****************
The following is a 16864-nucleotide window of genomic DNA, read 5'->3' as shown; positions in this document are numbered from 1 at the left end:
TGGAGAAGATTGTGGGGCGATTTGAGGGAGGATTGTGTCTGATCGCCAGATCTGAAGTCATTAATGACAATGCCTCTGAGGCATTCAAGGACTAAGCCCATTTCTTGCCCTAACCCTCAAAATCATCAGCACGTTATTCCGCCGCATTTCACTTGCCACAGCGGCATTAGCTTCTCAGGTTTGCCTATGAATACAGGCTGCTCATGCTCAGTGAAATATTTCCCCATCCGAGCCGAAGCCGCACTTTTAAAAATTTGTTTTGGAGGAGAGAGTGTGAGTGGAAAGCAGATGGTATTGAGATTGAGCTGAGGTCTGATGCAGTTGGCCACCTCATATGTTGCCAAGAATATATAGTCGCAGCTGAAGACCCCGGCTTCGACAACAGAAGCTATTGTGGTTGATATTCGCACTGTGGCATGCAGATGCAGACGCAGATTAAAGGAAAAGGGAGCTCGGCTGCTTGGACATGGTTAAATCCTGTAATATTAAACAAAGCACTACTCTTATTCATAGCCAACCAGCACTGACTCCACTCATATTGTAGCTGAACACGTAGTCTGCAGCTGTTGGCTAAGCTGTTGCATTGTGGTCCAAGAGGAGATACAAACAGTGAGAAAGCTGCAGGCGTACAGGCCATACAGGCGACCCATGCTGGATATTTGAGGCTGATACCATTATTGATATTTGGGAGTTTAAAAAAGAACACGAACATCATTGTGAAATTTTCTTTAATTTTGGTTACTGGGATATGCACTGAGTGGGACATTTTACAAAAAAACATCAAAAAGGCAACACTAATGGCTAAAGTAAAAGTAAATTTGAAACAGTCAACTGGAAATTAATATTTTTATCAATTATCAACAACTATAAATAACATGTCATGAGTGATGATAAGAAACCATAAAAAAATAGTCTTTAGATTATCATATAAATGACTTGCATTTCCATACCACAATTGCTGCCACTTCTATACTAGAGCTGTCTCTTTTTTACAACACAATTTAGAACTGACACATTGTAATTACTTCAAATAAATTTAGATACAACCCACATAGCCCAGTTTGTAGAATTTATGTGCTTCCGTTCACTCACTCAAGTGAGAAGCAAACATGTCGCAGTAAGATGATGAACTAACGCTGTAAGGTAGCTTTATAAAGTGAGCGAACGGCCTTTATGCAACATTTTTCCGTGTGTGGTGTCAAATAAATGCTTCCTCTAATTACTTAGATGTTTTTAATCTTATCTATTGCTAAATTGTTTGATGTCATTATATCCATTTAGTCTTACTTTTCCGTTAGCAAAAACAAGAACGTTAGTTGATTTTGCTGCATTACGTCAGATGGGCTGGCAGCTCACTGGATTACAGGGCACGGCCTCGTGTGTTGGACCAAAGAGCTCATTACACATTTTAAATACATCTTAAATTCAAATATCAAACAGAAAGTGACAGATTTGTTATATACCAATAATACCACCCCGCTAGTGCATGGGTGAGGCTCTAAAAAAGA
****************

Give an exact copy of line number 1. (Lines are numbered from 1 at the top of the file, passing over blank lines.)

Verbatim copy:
The following is a 16864-nucleotide window of genomic DNA, read 5'->3' as shown; positions in this document are numbered from 1 at the left end: